Quotes by William Shakespeare

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Born ca. 1564 and died ca. 1616 during the Renaissance period (1450-1599). One of the greatest writers of all time, Shakespeare, the peerless poet of the Sonnets and the creator of such dramatic masterpieces as Romeo and Juliet, ... more

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In a false quarrel there is no true valor.

Ambition should be made of sterner stuff.
As he was valiant, I honor him. But as he was ambitious, I slew him.
Lord, Lord, how subject we old men are to this vice of lying!
My age is as a lusty winter, frosty but kindly.
When words are scarce they are seldom spent in vain
The evil that men do, lives on; the good, often interred with their bones.
My soul is in the sky.
Of all the needs (there are none imaginary) a lonely child has, the one that must be satisfied, if there is going to be hope and a hope of wholeness, is the unshaken need for an unshakable God."
We waste our lights in vain, like lamps by day.
It is the purpose that makes strong the vow; But vows to every purpose must not hold.
Nimble thought can jump both sea and land.
Love looks not with the eyes, but with the mind."
Strange, how desire doth outrun performance.
So wise so young, they say, do never live long.
It is a kind of good deed to say well; and yet words are not deeds.
All the world’s a stage, And all the men and women merely players. They have their exits and their entrances; And one man in his time plays many parts.
Win her with gifts, if she respect not words.
I am your wife, if you will marry me; If not, I'll die your maid, To be your fellow You may deny me, but I'll be your servant, Whether you will or no.
There was never yet fair woman but she made mouths in a glass.
When valor preys on reason, it eats the sword it fights with.
You take my life when you do take the means whereby I live.
O, call back yesterday, bid time return.
Most dangerous Is that temptation that doth goad us on to sin in loving virtue
O mischief, thou art swift to enter in the thoughts of desperate men!
When love begins to sicken and decay it uses an enforced ceremony. [Julius Caesar]
Men have died from time to time, and worms have eaten them, but not for love.
Manhood is melted into courtesies, valor into compliment, and men are only turned into tongue, and trim ones, too.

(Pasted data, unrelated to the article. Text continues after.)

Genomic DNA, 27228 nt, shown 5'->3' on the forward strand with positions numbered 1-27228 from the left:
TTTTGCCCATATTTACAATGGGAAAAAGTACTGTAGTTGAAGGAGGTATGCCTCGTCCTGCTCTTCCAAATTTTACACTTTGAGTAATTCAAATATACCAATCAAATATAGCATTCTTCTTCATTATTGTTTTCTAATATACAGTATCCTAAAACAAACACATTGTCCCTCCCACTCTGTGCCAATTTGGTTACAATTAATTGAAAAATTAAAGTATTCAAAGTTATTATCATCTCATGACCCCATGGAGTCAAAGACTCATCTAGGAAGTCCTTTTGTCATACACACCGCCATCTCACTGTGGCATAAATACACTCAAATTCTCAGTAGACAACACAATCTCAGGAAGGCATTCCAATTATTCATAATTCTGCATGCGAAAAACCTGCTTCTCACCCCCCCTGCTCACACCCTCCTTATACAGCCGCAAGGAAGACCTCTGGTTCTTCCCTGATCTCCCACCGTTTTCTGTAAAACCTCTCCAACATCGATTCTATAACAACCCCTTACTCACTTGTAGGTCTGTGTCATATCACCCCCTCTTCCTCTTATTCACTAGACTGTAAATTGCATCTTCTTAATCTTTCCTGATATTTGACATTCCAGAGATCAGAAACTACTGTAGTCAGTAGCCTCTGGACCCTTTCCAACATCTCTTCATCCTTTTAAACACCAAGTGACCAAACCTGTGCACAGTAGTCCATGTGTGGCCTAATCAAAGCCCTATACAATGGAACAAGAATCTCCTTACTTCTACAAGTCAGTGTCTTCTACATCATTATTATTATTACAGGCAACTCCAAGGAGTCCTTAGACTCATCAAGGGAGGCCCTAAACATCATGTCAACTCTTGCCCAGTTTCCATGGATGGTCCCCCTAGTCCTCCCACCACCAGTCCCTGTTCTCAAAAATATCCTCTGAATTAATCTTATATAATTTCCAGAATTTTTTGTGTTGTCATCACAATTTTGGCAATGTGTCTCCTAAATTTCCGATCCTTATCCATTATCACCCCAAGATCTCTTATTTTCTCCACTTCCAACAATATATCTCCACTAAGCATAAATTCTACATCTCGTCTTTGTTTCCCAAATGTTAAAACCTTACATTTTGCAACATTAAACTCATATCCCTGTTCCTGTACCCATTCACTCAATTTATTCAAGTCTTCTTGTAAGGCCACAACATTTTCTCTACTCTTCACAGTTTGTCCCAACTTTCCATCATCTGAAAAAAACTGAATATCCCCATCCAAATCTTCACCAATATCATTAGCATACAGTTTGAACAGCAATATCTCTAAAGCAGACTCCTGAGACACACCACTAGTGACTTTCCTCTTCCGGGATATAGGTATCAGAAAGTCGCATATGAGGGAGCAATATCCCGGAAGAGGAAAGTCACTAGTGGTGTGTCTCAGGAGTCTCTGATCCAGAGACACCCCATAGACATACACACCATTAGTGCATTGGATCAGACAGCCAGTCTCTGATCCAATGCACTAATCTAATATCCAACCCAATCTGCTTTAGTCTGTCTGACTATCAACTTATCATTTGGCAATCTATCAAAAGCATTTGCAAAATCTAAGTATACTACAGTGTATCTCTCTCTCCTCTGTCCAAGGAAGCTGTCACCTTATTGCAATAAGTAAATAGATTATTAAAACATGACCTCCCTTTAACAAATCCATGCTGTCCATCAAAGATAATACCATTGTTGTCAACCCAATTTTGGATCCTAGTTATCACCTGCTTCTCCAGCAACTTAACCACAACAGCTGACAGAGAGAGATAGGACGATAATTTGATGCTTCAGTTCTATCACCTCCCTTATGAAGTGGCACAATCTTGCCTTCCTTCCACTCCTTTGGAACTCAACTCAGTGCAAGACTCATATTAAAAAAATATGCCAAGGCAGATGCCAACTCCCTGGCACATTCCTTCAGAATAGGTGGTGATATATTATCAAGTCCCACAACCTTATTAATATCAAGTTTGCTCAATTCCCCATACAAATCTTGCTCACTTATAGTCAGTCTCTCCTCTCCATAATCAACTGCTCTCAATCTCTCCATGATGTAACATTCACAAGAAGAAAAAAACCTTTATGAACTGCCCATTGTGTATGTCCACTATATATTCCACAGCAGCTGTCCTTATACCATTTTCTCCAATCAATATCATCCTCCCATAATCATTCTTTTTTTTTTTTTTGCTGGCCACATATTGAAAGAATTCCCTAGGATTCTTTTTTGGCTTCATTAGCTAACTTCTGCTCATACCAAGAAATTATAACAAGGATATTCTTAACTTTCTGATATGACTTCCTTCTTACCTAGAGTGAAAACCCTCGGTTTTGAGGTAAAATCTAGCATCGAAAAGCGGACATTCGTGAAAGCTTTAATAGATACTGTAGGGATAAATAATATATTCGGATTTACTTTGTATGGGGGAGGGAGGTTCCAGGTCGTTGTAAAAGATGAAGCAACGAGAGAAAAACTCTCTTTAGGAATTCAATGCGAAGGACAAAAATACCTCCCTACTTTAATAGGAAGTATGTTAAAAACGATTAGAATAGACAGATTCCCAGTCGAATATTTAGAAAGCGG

Your lordship, though not clean past your youth, have yet some smack of age in you, some relish of the saltiness of time.
Report me and my cause aright.
Let me not to the marriage of true minds admit impediments. Love is not love which alters when it alteration finds, or bends with the remover to remove.
Affliction is enamoured of thy parts, and thou art wedded to calamity.
For we which now behold these present days have eyes to wonder, but lack tongues to praise.
Dost thou think because thou art virtuous there shall be no more cakes and ale?
O comfort-killing night, image of hell, dim register and notary of shame, black stage for tragedies and murders fell, vast sin-concealing chaos, nurse of blame!
Remembrance of things past.
Every good servant does not all commands.
Thou seest I have more flesh than another man, and therefore more frailty.
Let me have men about me that are fat, sleek-headed men and such as sleep a-nights. Yon Cassius has a lean and hungry look. He thinks too much. Such men are dangerous.
How oft the sight of means to do ill deeds makes deeds ill done!
What is past is prologue.
Though patience be a tired mare, yet she will plod.
A peace above all earthly dignities, a still and quiet conscience.
For there was never yet philosopher That could endure the toothache patiently, However they have writ the style of gods And made a push at chance and sufferance.
Soft pity enters an iron gate.
You are thought here to be the most senseless and fit man for the constable of the watch, therefore bear you the lantern.
There have been many great men that have flattered the people who never loved them.
I durst not laugh for fear of opening my lips and receiving the bad air.
For he was likely, had he been put on, to have proved most royally.
Madness in great ones must not unwatched go.
There's not one wise man among twenty will praise himself.
But, good my brother, do not, as some ungracious pastors do. Show me the steep and thorny way to heaven whilst like a puffed and reckless libertine himself the primrose path of dalliance treads and recks not his own rede.
Man, proud man, drest in a little brief authority, most ignorant of what he's most assur d, glassy essence, like an angry ape, plays such fantastic tricks before high heaven, as make the angels weep.
He plough'd her, and she cropp'd.
The proverb is something musty.
I have bought golden opinions from all sorts of people.
And where the offence is, let the great axe fall.
What we determine we often break. Purpose is but the slave to memory.
What is a man, If his chief good and market of his time Be but to sleep and feed? a beast, no more. Sure, he that made us with such large discourse, Looking before and after, gave us not That capability and god-like reason To fust in us unused.
Reputation, reputation, reputation! O, I ha lost my reputation, I ha lost the immortal part of myself, and what remains is bestial!